February 24, 2024

The unbanked population in Nigeria totaled 64 million in 2021, and though rising mobile money adoption reduced that to 40 million in 2022, the number is still huge as it is higher than the population of entire countries. This is largely because more than 40% of the country’s population lives in remote zones that lack access to legacy banks and mobile money networks, and the fact that many Nigerians lack official identification documents needed for banking registration.

Africa’s biggest economy also faces existential challenges in the access of formal credit. The National Bureau of Statistics (NBS) estimates that 70% of bank account holders in Nigeria lack access to loans. According to a 2022 Gender Center for Excellence report, 98% of Nigerian women are locked out of access to credit.

Even as mobile money—or services that allow people to deposit and withdraw cash by text—begins to replace standard bank accounts in Africa, their loans are often limited. And in Nigeria, one fintech entrepreneur has built an alternative source for people to access formal credit: their social media profiles.

Faith Adesemowo is co-founder and CEO of Social Lender, a financial services platform that connects users with microloans. Social Lender’s algorithm will scan users’ social media profiles to compile what it calls a social reputation score, which can be then be used to secure loans. The higher your social reputation score, the higher the loan amount you qualify for.

In Adesemowo’s core model, a person’s online activity—from how long they’ve held their social media accounts to the people they engage with—helps validate their creditworthiness. As of January this year, Nigeria had 31.6 million social media users and 122.5 million internet users.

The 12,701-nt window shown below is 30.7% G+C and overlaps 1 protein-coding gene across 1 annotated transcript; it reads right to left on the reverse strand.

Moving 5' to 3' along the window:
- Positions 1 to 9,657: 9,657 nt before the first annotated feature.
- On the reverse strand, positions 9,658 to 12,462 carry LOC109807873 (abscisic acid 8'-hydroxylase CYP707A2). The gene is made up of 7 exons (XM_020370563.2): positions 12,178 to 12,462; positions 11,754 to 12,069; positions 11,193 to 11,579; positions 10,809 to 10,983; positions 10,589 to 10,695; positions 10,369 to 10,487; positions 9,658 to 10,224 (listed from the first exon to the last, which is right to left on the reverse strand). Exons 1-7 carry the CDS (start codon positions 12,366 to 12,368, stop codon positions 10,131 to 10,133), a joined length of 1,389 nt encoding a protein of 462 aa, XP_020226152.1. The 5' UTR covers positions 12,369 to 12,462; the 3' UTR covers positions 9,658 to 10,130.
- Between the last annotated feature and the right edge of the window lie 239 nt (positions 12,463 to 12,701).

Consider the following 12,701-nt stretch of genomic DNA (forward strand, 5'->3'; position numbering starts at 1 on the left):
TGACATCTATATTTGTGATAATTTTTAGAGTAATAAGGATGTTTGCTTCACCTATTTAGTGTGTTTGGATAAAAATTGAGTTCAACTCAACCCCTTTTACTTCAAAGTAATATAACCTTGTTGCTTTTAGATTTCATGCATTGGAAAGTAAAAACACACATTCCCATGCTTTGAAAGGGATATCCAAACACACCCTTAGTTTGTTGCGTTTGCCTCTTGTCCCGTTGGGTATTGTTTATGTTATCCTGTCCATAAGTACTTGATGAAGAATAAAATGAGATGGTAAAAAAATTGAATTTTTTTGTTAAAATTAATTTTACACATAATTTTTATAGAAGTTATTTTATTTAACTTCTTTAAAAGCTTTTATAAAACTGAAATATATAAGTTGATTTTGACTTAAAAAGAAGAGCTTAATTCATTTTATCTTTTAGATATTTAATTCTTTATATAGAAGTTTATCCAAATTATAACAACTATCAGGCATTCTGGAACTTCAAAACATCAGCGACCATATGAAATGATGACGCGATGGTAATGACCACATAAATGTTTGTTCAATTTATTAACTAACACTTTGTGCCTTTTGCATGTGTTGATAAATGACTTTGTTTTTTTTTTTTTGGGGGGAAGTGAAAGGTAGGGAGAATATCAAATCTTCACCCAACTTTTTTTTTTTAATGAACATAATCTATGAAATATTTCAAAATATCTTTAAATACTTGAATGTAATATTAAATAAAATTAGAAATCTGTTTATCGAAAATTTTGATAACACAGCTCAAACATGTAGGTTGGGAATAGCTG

The company has also moved to include users who lack access to the internet; these users own feature phones, rather than smartphones, and have no digital presence. With services available via SMS or USSD, Social Lender generates “social guarantors” for applicants, or people who can vouch for borrowers’ creditworthiness.

“What we’ve built now is an alternative credit score,” Adesemowo told BBC News this year. In effect: Users who once had no traditional route to obtaining a loan can now get one in as fast as ten minutes.

To date, Social Lender has partnered with a range of Nigerian financial institutions—including Sterling Bank, Absa Bank, FCMB Microfinance, Unity Bank, iTrust, GOXI Micro Insurance, and FBN Micro-insurance—to offer its users credit.

This story is part of Quartz’s Innovators List 2023, a series that spotlights the people deploying bold technologies and reimagining the way we do business for good across the globe. Find the full list here.

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